The Separatists (later known as “Pilgrims”) who founded Plymouth Colony in 1620 were not known for gaiety. Roughly half of the Mayflower’s 102 passengers who survived the first few months in wintry Massachusetts took it as an article of faith that gratitude gets people through grief. Dr. Paul Brand took gratitude a step further, showing how science supports this scriptural view. It’s worth remembering this Thursday.
The Pilgrims were not a grim lot. But they believed there was more to be gained from gratitude than gaiety. It’s why they recognized three ceremonies: the weekly Sabbath, the Day of Humiliation and Fasting, and the Day of Thanksgiving and Praise. The latter two occurred on weekdays—usually the day of special sermons known as Lecture Day, which was Thursday in Massachusetts.
The Thanksgiving ceremony was deemed especially appropriate after losing half of their original colony in the first year. The settlers called for a dinner including fowl and deer. The famous feast was shared with about 90 Wampanoag Indians. In the only surviving firsthand account of the meal, Edward Winslow describes it this way: “Our harvest being gotten in, our governor sent four men on fowling, that so we might after a special manner rejoice together after we had gathered the fruit of our labors.” The four in one day killed enough fowl to serve the company almost a week. Winslow closed with this: “Although it be not always so plentiful as it was at this time with us, yet by the goodness of God, we are so far from want that we often wish you partakers of our plenty.”
Seeing plenty in the midst of the pain of losing so many was remarkable. The Pilgrim’s gratitude was grounded in scripture’s command to continually give thanks in all things. One particular story indicates how gratitude gets people though grief. In Luke 17:11-19, ten lepers called out to Jesus while they kept their distance. “Jesus, have mercy on us!” He told them to show themselves to the priests—a sign that they were healed. All ten lepers did so, and as they went, they were healed. Yet only one came back, expressing gratitude. Jesus asked, “Were not ten healed? Where are the nine?” Then Jesus told the one grateful leper something remarkable: “Your faith has healed and saved you.” Saved?
The story is familiar, but the science behind what the savior knew was unknown for centuries. From time immemorial, leprosy was imagined to be a curse. The horrible disfiguring of the flesh and the rotting away of tissues was often seen as a sign of God’s judgment. In light of this, lepers were shunned and shoved aside by society. The pioneering work of Seattle surgeon Paul Brand would change all that.
Brand was born in India in 1914 to British missionary parents. Growing up, he saw firsthand the horrible effects of leprosy. But Brand was the first physician to discover that leprosy was actually a disease, the destruction of nerve endings that made sufferers susceptible to injury. The rotting away of tissues was due to the loss of the sensation of pain. Lepers would routinely place their hands on hot stoves or smash fingers with hammers. The loss of pain in the limbs meant the eventual loss of those limbs.
Brand’s story is told in his 1993 book, Pain: The Gift Nobody Wants, co-authored with Philip Yancey. Brand says he “learned about pain not systematically, but experientially,” initially observing the absence of pain in his Indian leprosy patients. For over 50 years, he pioneered the development of artificial pain sensors so that lepers would not mutilate themselves. In one particularly wrenching story, Brand recalls an experimental sensor that was connected to the ankle of a leper who had repeatedly broken the joint. As the happy leper walked away, his ankle snapped again. The sensor had failed. Yet he kept walking, feeling nothing. Brand concluded that to live without pain is to live in constant peril. He became grateful for pain, seeing pain and gratitude as inextricably linked.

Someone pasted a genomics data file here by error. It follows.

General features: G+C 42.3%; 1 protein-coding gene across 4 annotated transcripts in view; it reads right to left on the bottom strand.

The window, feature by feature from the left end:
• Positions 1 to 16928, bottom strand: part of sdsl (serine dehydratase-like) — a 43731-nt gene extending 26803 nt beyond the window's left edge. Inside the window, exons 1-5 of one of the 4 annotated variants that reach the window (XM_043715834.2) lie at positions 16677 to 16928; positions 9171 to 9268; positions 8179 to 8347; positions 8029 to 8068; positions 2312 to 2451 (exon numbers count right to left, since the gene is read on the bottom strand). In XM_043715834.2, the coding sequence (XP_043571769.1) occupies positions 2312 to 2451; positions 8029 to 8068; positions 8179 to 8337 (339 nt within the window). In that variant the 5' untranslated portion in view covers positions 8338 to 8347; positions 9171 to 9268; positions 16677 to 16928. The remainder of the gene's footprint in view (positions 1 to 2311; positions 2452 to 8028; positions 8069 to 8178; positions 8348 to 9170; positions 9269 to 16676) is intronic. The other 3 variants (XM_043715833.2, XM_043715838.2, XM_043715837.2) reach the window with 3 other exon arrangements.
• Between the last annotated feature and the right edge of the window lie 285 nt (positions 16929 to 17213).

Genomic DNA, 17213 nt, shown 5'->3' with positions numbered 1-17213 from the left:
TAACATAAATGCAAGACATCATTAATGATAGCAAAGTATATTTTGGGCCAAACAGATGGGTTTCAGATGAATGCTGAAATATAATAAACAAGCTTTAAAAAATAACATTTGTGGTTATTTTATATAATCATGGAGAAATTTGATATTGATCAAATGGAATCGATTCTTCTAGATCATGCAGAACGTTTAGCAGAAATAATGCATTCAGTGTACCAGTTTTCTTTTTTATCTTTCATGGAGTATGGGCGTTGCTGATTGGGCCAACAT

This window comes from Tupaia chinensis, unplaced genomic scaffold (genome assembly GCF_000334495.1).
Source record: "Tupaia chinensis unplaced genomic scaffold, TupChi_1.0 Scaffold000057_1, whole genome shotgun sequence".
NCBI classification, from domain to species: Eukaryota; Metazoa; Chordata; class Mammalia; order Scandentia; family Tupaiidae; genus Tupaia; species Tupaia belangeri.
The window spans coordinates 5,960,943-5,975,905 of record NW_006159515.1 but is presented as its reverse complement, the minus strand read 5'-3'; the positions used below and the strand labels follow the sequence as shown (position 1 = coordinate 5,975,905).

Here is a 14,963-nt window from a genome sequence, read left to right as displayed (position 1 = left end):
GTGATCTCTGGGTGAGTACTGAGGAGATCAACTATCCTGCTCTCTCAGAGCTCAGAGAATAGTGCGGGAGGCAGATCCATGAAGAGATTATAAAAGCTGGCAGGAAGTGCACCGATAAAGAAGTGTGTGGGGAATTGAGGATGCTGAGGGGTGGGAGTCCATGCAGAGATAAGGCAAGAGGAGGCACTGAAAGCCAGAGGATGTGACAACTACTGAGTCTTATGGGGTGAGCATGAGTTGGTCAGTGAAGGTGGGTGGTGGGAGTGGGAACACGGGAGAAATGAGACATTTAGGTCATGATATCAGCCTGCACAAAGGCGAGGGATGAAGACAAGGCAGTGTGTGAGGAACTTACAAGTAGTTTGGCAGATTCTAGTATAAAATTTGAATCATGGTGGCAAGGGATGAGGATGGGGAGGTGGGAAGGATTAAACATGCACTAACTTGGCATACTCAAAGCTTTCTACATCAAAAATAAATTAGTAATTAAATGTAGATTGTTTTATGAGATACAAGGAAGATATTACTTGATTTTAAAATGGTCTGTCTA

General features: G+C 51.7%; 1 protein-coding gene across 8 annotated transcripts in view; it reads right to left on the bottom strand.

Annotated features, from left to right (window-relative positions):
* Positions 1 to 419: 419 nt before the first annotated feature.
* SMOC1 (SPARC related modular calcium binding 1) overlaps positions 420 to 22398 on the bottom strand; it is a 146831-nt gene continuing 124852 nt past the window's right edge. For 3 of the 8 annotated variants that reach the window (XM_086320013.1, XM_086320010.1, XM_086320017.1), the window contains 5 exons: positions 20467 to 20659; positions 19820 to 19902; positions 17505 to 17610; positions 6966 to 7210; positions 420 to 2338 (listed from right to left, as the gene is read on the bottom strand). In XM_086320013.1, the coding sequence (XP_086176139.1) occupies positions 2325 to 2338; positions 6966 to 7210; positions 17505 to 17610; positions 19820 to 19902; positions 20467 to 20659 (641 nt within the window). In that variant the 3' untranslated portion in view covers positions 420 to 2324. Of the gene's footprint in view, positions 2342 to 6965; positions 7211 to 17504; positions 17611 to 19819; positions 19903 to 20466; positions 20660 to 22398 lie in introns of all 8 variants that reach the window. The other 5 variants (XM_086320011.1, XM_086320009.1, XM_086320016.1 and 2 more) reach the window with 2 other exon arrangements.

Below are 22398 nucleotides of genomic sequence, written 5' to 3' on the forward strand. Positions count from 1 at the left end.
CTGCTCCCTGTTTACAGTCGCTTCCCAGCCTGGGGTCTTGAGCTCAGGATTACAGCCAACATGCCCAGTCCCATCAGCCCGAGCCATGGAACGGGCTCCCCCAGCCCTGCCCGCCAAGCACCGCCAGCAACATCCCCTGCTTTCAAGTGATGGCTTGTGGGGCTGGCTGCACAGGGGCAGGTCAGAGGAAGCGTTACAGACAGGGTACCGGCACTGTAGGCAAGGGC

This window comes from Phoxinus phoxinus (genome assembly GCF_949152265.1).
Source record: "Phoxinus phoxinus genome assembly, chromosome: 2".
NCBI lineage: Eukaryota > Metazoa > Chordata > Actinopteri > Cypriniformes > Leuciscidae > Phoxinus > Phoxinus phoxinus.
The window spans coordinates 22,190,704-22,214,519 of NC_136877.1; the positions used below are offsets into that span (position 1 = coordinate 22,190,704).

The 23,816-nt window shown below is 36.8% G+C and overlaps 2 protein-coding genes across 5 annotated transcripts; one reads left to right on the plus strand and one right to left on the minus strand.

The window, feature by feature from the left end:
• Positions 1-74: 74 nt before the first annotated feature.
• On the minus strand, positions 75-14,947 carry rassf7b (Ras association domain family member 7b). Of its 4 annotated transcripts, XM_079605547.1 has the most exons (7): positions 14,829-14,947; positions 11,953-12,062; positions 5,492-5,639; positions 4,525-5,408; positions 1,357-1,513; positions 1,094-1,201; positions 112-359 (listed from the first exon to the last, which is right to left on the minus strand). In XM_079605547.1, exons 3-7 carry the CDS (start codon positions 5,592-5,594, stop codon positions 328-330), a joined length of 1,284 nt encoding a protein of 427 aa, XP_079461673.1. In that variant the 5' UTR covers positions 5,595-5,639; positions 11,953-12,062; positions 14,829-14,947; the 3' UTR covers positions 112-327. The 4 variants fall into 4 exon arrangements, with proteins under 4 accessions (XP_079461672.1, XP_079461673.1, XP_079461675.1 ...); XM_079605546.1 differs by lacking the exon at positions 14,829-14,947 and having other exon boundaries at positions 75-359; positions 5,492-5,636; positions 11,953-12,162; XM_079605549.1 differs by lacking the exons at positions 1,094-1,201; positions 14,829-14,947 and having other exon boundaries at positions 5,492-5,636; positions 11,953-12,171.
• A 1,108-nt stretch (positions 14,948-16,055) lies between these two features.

When Jesus healed the ten lepers, he introduced them to a life of physical pain. Only one leper evidenced any gratitude, “saving” him from cynicism. The other nine were in peril. Pain was now inevitable yet they evidenced no gratitude.
I married into a family that has suffered more than it’s fair share of physical pain. My wife Kathy’s mother contracted rheumatoid arthritis in her early fifties. She lives in constant pain yet is always grateful. Kathy’s Aunt Kate saw her husband and son-in-law die in a tragic accident. Yet she was one of the more gracious women I ever knew. Now Kathy’s aunts are passing off the scene one by one. When her Aunt Pearl died, we inherited her 1961 Buick LeSabre. Keeping it running keeps her memory fresh. Recently, “The Pearl” needed the front wheel bearings repacked. That’s routine maintenance in older cars. If you wait until grit is grinding in the bearings, it’s too late. Gratitude is repacking the wheel bearings before the grit is grinding you up. I married into a family of gracious people, “saved” from cynicism in the midst of real pain. It’s a lesson I need to remember.
The Englishman Samuel Johnson said people more often need to be reminded than informed. Paul Brand discovered the more people are inoculated against pain, the less they can tolerate it. It’s worth remembering that Americans consume well over 95 percent of the pain-killing drugs available in the world. As a result, Americans have the lowest pain tolerance of all countries in the world since attitudes towards pain greatly influence the use of drugs. Pain is a gift, but nobody wants it. The guarantor of getting through grief is gratitude. That’s something the Pilgrims knew and Americans ought to remember this Thanksgiving.